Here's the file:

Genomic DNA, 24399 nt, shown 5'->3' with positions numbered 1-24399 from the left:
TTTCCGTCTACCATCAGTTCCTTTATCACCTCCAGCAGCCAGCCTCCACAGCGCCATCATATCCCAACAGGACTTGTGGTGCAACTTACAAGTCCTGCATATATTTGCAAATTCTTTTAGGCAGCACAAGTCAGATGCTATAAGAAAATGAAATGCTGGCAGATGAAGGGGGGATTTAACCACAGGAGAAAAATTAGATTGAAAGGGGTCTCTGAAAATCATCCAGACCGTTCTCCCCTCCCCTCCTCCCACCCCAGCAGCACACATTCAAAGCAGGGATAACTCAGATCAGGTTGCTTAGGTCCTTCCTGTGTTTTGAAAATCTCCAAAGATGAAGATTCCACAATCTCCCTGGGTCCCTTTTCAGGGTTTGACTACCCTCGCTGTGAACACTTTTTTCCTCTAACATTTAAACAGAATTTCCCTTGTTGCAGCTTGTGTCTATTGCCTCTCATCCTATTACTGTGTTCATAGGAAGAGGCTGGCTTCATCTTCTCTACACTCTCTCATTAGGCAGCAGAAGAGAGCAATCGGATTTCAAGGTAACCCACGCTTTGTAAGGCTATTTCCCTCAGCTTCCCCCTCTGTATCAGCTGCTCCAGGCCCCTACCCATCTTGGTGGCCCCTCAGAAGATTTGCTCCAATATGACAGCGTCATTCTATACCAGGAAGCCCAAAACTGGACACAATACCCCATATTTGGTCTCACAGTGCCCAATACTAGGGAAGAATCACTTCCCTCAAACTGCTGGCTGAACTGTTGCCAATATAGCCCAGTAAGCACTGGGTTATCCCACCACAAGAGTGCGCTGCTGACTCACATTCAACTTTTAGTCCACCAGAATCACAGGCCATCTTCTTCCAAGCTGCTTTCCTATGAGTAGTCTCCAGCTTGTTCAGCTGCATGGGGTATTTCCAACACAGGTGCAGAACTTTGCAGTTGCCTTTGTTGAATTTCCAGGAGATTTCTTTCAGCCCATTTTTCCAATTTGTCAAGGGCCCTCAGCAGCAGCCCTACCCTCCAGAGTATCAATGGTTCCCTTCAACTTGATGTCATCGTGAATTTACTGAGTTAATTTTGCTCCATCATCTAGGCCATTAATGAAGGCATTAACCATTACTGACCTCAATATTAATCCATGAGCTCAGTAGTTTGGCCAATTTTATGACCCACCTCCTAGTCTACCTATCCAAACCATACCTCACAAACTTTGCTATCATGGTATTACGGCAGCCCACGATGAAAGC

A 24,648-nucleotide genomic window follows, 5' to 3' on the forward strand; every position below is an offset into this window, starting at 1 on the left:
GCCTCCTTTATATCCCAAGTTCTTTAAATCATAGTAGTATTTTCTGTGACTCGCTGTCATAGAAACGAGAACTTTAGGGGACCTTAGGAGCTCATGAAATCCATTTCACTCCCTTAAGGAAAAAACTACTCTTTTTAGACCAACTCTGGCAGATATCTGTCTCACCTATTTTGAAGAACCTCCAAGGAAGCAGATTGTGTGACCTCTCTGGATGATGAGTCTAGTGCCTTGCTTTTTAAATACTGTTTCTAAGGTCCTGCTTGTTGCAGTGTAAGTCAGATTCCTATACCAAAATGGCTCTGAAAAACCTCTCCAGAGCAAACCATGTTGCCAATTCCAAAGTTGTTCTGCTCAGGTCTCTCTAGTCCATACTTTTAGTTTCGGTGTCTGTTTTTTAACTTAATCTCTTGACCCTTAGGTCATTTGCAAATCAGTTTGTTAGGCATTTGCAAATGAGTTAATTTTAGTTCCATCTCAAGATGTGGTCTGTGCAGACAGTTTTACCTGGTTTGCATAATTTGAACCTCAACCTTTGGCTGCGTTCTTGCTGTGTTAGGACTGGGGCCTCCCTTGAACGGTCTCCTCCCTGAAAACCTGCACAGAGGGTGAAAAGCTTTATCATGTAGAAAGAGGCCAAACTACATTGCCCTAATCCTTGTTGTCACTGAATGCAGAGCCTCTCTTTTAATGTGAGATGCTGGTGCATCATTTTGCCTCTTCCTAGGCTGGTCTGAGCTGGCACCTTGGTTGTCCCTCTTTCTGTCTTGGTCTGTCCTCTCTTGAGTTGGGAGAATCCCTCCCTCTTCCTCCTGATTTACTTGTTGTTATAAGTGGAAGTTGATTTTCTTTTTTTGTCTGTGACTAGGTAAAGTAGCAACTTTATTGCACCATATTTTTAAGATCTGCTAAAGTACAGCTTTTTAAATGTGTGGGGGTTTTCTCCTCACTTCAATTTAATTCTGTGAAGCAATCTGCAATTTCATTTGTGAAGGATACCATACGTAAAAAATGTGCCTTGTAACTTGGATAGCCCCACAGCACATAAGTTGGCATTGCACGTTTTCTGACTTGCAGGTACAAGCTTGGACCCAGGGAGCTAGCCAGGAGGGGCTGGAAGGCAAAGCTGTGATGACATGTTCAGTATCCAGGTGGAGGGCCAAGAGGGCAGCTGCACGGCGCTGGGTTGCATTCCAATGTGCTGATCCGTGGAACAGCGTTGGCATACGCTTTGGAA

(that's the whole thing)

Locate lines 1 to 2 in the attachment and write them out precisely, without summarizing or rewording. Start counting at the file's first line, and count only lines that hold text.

Genomic DNA, 24399 nt, shown 5'->3' with positions numbered 1-24399 from the left:
TTTCCGTCTACCATCAGTTCCTTTATCACCTCCAGCAGCCAGCCTCCACAGCGCCATCATATCCCAACAGGACTTGTGGTGCAACTTACAAGTCCTGCATATATTTGCAAATTCTTTTAGGCAGCACAAGTCAGATGCTATAAGAAAATGAAATGCTGGCAGATGAAGGGGGGATTTAACCACAGGAGAAAAATTAGATTGAAAGGGGTCTCTGAAAATCATCCAGACCGTTCTCCCCTCCCCTCCTCCCACCCCAGCAGCACACATTCAAAGCAGGGATAACTCAGATCAGGTTGCTTAGGTCCTTCCTGTGTTTTGAAAATCTCCAAAGATGAAGATTCCACAATCTCCCTGGGTCCCTTTTCAGGGTTTGACTACCCTCGCTGTGAACACTTTTTTCCTCTAACATTTAAACAGAATTTCCCTTGTTGCAGCTTGTGTCTATTGCCTCTCATCCTATTACTGTGTTCATAGGAAGAGGCTGGCTTCATCTTCTCTACACTCTCTCATTAGGCAGCAGAAGAGAGCAATCGGATTTCAAGGTAACCCACGCTTTGTAAGGCTATTTCCCTCAGCTTCCCCCTCTGTATCAGCTGCTCCAGGCCCCTACCCATCTTGGTGGCCCCTCAGAAGATTTGCTCCAATATGACAGCGTCATTCTATACCAGGAAGCCCAAAACTGGACACAATACCCCATATTTGGTCTCACAGTGCCCAATACTAGGGAAGAATCACTTCCCTCAAACTGCTGGCTGAACTGTTGCCAATATAGCCCAGTAAGCACTGGGTTATCCCACCACAAGAGTGCGCTGCTGACTCACATTCAACTTTTAGTCCACCAGAATCACAGGCCATCTTCTTCCAAGCTGCTTTCCTATGAGTAGTCTCCAGCTTGTTCAGCTGCATGGGGTATTTCCAACACAGGTGCAGAACTTTGCAGTTGCCTTTGTTGAATTTCCAGGAGATTTCTTTCAGCCCATTTTTCCAATTTGTCAAGGGCCCTCAGCAGCAGCCCTACCCTCCAGAGTATCAATGGTTCCCTTCAACTTGATGTCATCGTGAATTTACTGAGTTAATTTTGCTCCATCATCTAGGCCATTAATGAAGGCATTAACCATTACTGACCTCAATATTAATCCATGAGCTCAGTAGTTTGGCCAATTTTATGACCCACCTCCTAGTCTACCTATCCAAACCATACCTCACAAACTTTGCTATCATGGTATTACGGCAGCCCACGATGAAAGC